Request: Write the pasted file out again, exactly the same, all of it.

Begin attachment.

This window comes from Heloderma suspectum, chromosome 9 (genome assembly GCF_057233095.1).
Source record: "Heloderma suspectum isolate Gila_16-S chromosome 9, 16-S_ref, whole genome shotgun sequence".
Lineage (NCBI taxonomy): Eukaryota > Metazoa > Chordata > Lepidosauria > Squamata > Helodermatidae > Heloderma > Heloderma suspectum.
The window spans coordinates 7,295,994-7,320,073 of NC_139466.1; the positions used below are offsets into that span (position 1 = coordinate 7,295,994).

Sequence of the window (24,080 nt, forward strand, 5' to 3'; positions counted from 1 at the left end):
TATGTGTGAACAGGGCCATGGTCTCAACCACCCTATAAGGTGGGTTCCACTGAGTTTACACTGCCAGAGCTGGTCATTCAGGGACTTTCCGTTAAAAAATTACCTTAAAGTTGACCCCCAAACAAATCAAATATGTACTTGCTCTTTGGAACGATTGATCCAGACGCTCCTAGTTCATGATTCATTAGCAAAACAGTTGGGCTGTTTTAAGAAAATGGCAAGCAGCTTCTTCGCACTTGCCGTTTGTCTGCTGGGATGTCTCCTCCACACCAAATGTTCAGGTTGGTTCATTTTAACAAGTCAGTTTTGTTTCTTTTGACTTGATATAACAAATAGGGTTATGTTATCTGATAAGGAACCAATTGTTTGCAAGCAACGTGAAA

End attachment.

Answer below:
This window comes from Heloderma suspectum, chromosome 9 (genome assembly GCF_057233095.1).
Source record: "Heloderma suspectum isolate Gila_16-S chromosome 9, 16-S_ref, whole genome shotgun sequence".
Lineage (NCBI taxonomy): Eukaryota > Metazoa > Chordata > Lepidosauria > Squamata > Helodermatidae > Heloderma > Heloderma suspectum.
The window spans coordinates 7,295,994-7,320,073 of NC_139466.1; the positions used below are offsets into that span (position 1 = coordinate 7,295,994).

Sequence of the window (24,080 nt, forward strand, 5' to 3'; positions counted from 1 at the left end):
TATGTGTGAACAGGGCCATGGTCTCAACCACCCTATAAGGTGGGTTCCACTGAGTTTACACTGCCAGAGCTGGTCATTCAGGGACTTTCCGTTAAAAAATTACCTTAAAGTTGACCCCCAAACAAATCAAATATGTACTTGCTCTTTGGAACGATTGATCCAGACGCTCCTAGTTCATGATTCATTAGCAAAACAGTTGGGCTGTTTTAAGAAAATGGCAAGCAGCTTCTTCGCACTTGCCGTTTGTCTGCTGGGATGTCTCCTCCACACCAAATGTTCAGGTTGGTTCATTTTAACAAGTCAGTTTTGTTTCTTTTGACTTGATATAACAAATAGGGTTATGTTATCTGATAAGGAACCAATTGTTTGCAAGCAACGTGAAA